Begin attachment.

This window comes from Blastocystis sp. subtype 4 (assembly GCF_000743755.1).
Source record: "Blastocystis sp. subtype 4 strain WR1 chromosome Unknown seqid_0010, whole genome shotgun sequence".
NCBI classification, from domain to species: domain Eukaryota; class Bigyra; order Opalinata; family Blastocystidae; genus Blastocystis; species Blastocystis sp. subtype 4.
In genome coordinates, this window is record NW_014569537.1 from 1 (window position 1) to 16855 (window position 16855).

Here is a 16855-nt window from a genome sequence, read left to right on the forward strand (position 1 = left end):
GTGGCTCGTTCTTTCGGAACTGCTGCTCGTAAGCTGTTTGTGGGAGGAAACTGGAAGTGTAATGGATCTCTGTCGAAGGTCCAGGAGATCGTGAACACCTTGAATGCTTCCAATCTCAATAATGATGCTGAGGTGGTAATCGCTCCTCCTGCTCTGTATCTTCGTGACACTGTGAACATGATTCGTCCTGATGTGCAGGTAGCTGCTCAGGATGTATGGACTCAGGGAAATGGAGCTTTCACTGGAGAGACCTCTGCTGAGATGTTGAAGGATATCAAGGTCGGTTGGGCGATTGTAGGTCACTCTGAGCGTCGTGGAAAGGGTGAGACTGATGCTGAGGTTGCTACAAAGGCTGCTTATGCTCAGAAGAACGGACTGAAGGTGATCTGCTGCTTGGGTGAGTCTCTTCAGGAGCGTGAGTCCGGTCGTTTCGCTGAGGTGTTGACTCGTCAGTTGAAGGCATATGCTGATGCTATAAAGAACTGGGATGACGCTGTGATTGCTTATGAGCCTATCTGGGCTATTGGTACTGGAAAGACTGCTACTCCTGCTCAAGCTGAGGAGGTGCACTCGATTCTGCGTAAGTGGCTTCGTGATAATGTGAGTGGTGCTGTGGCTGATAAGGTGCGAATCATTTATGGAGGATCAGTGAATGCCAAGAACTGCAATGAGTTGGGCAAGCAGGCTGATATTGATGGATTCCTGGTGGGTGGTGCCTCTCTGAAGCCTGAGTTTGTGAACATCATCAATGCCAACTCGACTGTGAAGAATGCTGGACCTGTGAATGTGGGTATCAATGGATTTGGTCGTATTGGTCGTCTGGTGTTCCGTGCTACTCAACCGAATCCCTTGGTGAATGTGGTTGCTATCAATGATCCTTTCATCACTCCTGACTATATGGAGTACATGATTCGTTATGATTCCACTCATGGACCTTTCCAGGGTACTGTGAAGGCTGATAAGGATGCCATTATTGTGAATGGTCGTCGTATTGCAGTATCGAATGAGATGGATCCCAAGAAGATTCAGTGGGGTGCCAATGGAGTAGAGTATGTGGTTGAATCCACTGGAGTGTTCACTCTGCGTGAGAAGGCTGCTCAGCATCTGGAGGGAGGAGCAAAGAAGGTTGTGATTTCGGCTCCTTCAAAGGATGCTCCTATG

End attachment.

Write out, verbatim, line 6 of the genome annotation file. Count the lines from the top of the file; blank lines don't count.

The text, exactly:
GTGGCTCGTTCTTTCGGAACTGCTGCTCGTAAGCTGTTTGTGGGAGGAAACTGGAAGTGTAATGGATCTCTGTCGAAGGTCCAGGAGATCGTGAACACCTTGAATGCTTCCAATCTCAATAATGATGCTGAGGTGGTAATCGCTCCTCCTGCTCTGTATCTTCGTGACACTGTGAACATGATTCGTCCTGATGTGCAGGTAGCTGCTCAGGATGTATGGACTCAGGGAAATGGAGCTTTCACTGGAGAGACCTCTGCTGAGATGTTGAAGGATATCAAGGTCGGTTGGGCGATTGTAGGTCACTCTGAGCGTCGTGGAAAGGGTGAGACTGATGCTGAGGTTGCTACAAAGGCTGCTTATGCTCAGAAGAACGGACTGAAGGTGATCTGCTGCTTGGGTGAGTCTCTTCAGGAGCGTGAGTCCGGTCGTTTCGCTGAGGTGTTGACTCGTCAGTTGAAGGCATATGCTGATGCTATAAAGAACTGGGATGACGCTGTGATTGCTTATGAGCCTATCTGGGCTATTGGTACTGGAAAGACTGCTACTCCTGCTCAAGCTGAGGAGGTGCACTCGATTCTGCGTAAGTGGCTTCGTGATAATGTGAGTGGTGCTGTGGCTGATAAGGTGCGAATCATTTATGGAGGATCAGTGAATGCCAAGAACTGCAATGAGTTGGGCAAGCAGGCTGATATTGATGGATTCCTGGTGGGTGGTGCCTCTCTGAAGCCTGAGTTTGTGAACATCATCAATGCCAACTCGACTGTGAAGAATGCTGGACCTGTGAATGTGGGTATCAATGGATTTGGTCGTATTGGTCGTCTGGTGTTCCGTGCTACTCAACCGAATCCCTTGGTGAATGTGGTTGCTATCAATGATCCTTTCATCACTCCTGACTATATGGAGTACATGATTCGTTATGATTCCACTCATGGACCTTTCCAGGGTACTGTGAAGGCTGATAAGGATGCCATTATTGTGAATGGTCGTCGTATTGCAGTATCGAATGAGATGGATCCCAAGAAGATTCAGTGGGGTGCCAATGGAGTAGAGTATGTGGTTGAATCCACTGGAGTGTTCACTCTGCGTGAGAAGGCTGCTCAGCATCTGGAGGGAGGAGCAAAGAAGGTTGTGATTTCGGCTCCTTCAAAGGATGCTCCTATG